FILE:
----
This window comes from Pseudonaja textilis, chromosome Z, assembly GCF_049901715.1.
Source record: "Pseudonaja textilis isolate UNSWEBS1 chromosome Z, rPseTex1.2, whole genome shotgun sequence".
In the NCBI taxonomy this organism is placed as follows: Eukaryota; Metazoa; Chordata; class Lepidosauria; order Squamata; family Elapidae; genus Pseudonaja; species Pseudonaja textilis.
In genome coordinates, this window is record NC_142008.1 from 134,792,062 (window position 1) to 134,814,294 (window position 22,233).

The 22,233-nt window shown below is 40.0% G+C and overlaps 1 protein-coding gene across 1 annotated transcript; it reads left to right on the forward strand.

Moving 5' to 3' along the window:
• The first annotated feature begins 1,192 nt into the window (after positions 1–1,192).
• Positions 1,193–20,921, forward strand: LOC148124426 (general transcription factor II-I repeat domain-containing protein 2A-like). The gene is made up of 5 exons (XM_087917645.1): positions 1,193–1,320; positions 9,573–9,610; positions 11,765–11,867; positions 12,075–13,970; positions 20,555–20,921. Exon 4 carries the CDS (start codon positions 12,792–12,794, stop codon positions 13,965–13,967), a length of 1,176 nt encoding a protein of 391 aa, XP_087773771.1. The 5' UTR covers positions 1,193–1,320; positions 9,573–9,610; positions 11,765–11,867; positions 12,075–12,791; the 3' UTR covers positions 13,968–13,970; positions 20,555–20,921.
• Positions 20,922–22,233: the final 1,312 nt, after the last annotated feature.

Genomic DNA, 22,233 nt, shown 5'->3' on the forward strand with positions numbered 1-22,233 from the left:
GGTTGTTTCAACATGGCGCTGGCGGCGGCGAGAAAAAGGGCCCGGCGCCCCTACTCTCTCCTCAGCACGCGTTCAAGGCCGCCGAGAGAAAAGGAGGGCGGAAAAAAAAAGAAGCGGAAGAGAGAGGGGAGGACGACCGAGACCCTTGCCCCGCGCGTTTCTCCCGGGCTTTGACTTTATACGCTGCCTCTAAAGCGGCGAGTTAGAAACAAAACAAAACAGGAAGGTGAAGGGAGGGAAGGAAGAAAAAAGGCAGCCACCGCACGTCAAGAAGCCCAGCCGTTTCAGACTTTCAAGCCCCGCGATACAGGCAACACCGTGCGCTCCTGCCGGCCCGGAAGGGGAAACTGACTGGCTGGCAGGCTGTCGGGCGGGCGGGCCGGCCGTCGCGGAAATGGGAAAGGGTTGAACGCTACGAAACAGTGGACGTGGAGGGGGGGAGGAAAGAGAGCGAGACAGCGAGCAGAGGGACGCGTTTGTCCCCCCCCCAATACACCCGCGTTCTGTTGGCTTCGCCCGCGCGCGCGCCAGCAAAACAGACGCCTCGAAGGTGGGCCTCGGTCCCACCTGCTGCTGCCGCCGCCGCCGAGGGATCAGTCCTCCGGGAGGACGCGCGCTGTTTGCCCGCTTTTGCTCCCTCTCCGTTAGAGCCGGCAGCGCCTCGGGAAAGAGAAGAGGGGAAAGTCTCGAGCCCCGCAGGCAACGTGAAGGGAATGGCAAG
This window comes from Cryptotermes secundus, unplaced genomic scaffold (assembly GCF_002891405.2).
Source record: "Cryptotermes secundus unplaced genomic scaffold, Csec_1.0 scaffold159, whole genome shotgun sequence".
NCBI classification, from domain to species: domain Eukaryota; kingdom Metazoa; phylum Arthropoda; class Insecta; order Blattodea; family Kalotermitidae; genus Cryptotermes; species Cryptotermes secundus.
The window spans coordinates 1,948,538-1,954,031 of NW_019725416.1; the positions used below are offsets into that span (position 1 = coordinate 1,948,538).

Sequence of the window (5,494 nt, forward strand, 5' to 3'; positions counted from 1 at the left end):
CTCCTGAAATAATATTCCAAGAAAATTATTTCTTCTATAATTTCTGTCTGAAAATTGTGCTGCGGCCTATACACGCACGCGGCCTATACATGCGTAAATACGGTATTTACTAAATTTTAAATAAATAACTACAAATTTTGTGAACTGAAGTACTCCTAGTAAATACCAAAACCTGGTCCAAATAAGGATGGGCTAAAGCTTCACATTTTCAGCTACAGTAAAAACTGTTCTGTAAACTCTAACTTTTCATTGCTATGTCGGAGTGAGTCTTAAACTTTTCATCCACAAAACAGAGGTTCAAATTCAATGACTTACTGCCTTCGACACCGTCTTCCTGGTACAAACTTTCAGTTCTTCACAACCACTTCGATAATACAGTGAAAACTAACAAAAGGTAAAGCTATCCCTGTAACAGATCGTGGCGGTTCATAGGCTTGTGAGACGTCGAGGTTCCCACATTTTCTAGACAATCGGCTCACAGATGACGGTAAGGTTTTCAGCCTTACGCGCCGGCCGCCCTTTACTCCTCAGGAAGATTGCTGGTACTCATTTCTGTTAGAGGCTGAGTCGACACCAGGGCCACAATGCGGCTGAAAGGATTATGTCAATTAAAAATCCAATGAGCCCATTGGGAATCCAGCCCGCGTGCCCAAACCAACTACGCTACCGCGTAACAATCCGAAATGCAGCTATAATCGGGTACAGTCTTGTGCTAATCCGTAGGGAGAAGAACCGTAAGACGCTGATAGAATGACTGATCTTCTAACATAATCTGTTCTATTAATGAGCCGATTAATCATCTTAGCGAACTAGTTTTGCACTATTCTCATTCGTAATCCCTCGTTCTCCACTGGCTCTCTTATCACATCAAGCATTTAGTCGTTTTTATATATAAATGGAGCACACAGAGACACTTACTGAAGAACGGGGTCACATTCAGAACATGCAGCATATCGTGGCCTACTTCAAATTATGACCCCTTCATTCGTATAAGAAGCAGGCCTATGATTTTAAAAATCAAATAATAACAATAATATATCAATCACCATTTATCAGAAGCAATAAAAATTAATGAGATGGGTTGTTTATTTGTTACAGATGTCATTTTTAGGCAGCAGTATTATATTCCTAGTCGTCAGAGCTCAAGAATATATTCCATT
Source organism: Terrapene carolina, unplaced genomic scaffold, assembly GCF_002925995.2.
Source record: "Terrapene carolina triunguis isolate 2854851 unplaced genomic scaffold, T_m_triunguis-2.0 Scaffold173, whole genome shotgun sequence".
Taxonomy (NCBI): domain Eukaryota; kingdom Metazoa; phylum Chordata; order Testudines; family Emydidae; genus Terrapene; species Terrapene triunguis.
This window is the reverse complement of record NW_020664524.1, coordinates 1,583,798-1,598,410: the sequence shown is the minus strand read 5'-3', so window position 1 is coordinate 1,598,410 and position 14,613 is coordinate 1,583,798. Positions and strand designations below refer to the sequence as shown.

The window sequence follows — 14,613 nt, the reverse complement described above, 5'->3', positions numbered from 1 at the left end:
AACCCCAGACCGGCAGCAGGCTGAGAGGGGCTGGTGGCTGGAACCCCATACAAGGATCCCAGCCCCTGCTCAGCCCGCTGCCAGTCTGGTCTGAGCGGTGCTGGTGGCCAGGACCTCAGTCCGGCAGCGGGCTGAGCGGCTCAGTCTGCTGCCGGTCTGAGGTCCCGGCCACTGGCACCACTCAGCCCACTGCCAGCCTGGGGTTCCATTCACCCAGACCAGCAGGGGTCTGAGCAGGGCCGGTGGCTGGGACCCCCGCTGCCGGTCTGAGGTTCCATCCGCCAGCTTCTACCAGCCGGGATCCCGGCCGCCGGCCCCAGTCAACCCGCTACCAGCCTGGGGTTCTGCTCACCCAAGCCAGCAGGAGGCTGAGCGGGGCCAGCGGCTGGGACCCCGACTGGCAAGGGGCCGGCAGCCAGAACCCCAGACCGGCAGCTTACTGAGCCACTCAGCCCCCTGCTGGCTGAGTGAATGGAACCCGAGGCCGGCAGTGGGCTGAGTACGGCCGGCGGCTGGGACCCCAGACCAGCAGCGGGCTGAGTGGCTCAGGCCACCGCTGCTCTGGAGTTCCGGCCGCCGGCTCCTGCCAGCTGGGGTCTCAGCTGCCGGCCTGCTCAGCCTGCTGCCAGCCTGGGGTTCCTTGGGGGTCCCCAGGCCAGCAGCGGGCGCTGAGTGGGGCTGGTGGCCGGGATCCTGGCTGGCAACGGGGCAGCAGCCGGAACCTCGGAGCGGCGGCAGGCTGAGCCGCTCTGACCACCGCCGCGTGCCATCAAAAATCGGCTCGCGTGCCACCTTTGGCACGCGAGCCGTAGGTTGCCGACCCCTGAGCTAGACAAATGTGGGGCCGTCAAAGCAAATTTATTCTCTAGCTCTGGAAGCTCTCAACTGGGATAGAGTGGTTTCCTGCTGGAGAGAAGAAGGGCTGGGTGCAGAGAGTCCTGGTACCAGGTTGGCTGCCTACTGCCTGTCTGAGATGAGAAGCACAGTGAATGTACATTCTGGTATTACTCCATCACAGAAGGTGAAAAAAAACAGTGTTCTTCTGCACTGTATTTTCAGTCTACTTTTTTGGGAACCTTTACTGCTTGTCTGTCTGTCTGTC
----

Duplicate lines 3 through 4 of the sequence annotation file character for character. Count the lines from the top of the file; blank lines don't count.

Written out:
In the NCBI taxonomy this organism is placed as follows: Eukaryota; Metazoa; Chordata; class Lepidosauria; order Squamata; family Elapidae; genus Pseudonaja; species Pseudonaja textilis.
In genome coordinates, this window is record NC_142008.1 from 134,792,062 (window position 1) to 134,814,294 (window position 22,233).